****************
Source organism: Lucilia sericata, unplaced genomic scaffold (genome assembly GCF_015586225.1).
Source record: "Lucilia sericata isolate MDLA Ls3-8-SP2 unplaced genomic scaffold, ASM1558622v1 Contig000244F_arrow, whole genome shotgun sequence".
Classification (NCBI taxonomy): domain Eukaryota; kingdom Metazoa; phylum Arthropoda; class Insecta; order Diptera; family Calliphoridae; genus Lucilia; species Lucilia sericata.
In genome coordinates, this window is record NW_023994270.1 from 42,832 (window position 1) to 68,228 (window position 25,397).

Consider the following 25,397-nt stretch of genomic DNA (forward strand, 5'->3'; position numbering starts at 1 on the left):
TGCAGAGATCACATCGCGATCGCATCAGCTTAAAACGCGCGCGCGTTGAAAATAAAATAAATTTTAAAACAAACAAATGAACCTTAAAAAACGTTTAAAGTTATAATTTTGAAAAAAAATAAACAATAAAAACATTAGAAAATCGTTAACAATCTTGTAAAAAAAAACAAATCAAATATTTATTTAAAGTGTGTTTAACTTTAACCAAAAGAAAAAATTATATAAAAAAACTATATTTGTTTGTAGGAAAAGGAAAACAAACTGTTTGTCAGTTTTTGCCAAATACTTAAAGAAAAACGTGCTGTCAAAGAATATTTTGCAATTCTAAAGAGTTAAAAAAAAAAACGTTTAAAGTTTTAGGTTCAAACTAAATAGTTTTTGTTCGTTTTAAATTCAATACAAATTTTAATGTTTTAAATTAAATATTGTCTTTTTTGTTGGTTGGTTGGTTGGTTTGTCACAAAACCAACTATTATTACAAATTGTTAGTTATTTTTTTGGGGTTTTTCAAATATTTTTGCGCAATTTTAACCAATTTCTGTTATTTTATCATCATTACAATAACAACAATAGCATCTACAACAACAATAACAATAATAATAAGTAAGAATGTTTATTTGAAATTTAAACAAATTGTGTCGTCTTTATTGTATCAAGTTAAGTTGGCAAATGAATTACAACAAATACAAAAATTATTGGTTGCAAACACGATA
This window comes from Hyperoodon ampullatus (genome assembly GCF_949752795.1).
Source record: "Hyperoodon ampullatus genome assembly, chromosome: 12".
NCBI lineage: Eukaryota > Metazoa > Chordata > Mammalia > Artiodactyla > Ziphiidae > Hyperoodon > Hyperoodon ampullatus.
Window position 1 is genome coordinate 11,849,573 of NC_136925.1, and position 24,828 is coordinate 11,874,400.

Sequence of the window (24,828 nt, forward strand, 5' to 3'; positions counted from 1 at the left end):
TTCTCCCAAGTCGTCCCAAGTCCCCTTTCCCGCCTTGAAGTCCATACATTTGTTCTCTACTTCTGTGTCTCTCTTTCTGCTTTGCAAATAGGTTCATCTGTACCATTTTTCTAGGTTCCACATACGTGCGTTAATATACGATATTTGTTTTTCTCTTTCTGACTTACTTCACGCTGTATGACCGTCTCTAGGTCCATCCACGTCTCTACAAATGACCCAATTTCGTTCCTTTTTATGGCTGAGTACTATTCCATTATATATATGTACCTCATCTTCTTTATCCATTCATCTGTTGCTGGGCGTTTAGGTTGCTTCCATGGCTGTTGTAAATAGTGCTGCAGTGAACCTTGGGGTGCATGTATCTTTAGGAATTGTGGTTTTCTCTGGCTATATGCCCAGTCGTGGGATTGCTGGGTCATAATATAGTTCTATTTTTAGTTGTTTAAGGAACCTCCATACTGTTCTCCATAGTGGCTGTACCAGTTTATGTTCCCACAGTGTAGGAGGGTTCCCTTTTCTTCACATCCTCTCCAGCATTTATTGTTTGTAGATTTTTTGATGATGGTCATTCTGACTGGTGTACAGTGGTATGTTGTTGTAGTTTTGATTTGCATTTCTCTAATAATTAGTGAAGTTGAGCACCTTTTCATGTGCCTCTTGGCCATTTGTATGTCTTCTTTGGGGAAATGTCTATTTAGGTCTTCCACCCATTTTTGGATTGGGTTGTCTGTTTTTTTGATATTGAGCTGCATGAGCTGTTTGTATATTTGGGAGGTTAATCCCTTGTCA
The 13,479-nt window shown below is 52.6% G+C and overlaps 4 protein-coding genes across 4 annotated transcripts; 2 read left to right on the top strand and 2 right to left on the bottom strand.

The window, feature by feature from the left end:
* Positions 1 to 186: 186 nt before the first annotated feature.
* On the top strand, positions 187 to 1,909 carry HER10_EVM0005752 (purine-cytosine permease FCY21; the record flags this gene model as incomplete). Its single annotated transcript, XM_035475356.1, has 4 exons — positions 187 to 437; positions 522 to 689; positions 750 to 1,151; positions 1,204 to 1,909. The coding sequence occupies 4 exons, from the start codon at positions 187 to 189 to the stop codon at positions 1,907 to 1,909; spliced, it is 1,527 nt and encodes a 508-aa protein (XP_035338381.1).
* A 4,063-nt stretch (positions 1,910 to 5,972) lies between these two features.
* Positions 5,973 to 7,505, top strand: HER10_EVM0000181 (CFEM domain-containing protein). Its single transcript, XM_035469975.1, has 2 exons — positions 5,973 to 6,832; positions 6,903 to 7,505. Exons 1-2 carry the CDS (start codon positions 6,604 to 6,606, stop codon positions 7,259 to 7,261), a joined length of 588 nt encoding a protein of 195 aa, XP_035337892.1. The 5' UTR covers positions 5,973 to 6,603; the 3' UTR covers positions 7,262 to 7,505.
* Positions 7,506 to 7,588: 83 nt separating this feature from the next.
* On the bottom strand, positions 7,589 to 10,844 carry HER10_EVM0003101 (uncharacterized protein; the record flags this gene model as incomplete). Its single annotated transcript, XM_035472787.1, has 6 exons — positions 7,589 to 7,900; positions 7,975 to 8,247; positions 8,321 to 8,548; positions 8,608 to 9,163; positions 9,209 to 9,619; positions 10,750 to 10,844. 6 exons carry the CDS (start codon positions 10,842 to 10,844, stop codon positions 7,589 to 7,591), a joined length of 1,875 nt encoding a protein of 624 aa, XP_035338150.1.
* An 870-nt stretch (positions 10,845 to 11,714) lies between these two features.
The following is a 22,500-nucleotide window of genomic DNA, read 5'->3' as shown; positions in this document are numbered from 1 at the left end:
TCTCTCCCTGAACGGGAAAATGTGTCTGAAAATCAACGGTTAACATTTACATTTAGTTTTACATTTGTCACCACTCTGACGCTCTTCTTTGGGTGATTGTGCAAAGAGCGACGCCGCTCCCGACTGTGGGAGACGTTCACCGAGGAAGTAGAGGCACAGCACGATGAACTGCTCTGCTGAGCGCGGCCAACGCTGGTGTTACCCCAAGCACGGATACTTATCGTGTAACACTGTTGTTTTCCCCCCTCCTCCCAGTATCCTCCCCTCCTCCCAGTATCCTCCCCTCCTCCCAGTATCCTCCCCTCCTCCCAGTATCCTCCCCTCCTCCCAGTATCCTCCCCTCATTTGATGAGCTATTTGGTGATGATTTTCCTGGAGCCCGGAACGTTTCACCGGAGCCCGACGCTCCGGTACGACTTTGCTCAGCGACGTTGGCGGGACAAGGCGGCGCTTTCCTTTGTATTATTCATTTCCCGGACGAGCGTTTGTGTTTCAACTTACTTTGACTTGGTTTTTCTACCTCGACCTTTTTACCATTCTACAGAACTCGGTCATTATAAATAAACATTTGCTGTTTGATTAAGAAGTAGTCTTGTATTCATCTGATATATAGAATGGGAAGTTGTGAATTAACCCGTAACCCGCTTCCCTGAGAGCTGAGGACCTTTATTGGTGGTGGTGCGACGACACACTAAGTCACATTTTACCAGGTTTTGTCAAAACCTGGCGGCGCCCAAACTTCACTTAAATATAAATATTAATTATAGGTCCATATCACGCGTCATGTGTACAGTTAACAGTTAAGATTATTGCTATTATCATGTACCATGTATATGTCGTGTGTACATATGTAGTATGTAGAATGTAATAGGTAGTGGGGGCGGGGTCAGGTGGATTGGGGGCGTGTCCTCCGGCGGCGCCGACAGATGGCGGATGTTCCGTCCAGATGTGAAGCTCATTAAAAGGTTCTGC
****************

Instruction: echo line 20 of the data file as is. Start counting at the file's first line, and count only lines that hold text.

* On the bottom strand, positions 7,589 to 10,844 carry HER10_EVM0003101 (uncharacterized protein; the record flags this gene model as incomplete). Its single annotated transcript, XM_035472787.1, has 6 exons — positions 7,589 to 7,900; positions 7,975 to 8,247; positions 8,321 to 8,548; positions 8,608 to 9,163; positions 9,209 to 9,619; positions 10,750 to 10,844. 6 exons carry the CDS (start codon positions 10,842 to 10,844, stop codon positions 7,589 to 7,591), a joined length of 1,875 nt encoding a protein of 624 aa, XP_035338150.1.